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Organizations worldwide are recognizing their role as contributors to global warming and setting targets for greenhouse gas (GHG) reductions. Tracking GHGs is a new challenge, so companies are turning to carbon management accounting, which provides processes and procedures that support the implementation of carbon reduction activities.

Fereshteh Mahmoudian and Jamal Nazari from Simon Fraser University’s (SFU) Beedie School of Business study how complex organizations engage stakeholders in sustainability initiatives. Mahmoudian is an assistant professor of accounting and Nazari is an associate professor of accounting and the academic director of KPMG. They recently published Inter-and intra-organizational stakeholder arrangements in carbon management accounting, which compared the effectiveness of stakeholder engagement with a company’s actual carbon reduction. (For article access, please login with SFU ID).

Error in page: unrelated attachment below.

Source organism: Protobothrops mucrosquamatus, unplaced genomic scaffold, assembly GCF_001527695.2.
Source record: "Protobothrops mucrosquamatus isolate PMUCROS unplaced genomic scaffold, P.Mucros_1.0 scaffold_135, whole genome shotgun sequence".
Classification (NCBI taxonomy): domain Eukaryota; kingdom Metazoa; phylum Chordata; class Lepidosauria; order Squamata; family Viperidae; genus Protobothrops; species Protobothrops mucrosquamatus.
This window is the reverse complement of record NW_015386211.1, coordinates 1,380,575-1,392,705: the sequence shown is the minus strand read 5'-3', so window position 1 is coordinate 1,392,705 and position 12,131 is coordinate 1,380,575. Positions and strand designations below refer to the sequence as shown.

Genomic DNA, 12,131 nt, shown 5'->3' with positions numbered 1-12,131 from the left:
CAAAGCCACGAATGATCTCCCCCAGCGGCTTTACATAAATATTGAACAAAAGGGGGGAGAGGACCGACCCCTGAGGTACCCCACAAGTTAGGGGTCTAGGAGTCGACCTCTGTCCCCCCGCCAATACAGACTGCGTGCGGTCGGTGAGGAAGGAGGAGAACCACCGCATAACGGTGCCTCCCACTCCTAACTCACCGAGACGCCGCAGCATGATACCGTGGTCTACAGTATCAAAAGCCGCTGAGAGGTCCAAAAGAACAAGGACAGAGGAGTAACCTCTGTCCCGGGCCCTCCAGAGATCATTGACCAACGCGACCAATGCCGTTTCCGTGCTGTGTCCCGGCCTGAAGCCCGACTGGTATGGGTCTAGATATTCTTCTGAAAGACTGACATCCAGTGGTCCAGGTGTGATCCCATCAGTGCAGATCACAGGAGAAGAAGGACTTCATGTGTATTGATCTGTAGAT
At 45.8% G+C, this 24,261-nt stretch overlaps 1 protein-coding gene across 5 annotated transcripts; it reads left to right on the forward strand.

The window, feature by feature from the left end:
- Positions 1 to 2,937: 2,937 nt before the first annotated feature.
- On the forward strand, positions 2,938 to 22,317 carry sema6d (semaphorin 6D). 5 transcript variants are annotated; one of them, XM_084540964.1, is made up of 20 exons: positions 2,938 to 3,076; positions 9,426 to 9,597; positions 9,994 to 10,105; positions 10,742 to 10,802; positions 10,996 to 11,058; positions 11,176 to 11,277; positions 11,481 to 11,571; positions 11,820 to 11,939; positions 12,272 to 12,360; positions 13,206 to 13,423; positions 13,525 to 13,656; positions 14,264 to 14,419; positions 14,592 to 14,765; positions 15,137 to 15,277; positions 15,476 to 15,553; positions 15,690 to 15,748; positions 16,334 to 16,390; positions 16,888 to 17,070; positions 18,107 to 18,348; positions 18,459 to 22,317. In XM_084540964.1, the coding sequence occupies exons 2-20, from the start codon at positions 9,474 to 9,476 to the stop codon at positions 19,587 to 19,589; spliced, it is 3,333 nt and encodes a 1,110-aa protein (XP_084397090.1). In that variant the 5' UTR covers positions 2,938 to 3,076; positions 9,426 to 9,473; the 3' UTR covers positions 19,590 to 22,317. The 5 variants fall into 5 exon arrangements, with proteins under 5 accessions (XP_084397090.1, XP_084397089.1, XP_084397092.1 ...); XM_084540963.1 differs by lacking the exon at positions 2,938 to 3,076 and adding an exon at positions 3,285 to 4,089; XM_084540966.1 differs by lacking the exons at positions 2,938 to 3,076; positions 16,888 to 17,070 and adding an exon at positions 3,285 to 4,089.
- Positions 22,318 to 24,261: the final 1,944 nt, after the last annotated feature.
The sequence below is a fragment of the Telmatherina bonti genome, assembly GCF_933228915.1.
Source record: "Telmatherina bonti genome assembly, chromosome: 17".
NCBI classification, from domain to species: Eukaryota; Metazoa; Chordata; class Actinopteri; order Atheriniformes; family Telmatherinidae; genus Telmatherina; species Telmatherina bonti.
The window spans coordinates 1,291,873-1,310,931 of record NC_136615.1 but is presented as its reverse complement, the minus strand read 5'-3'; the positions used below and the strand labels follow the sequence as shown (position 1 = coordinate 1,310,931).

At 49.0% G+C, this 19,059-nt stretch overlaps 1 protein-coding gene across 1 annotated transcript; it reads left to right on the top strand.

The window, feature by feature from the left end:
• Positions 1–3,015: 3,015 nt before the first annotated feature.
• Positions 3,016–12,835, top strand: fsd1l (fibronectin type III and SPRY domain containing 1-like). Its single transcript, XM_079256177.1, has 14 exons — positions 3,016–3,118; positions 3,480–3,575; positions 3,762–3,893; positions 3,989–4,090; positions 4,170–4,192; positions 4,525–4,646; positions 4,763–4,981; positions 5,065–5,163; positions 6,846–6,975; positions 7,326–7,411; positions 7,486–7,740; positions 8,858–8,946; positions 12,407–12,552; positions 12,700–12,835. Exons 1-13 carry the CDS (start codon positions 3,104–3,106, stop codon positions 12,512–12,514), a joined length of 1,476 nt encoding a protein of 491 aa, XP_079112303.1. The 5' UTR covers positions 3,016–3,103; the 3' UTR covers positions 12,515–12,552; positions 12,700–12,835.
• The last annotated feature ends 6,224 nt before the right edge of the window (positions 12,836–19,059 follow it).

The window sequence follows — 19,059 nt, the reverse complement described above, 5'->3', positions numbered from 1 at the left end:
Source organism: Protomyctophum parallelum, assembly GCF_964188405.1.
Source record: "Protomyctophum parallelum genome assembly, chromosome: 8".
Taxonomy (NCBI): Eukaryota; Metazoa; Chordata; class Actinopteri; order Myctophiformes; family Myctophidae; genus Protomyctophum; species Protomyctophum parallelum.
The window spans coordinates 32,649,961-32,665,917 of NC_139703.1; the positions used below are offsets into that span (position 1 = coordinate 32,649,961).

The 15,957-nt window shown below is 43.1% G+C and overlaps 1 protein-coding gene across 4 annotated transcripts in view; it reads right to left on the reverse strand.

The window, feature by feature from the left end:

Using data from the Carbon Disclosure Project (CDP) provided by American companies between 2011 and 2014, the researchers found that companies who join forces with others (both externally and internally) on GHG emissions reduction projects are more successful in achieving their goals.

We spoke with Mahmoudian and Nazari about their work.

Your research found that when companies engage external stakeholders in collaborative arrangements such as alliances and partnerships they report better emissions performance. Please elaborate.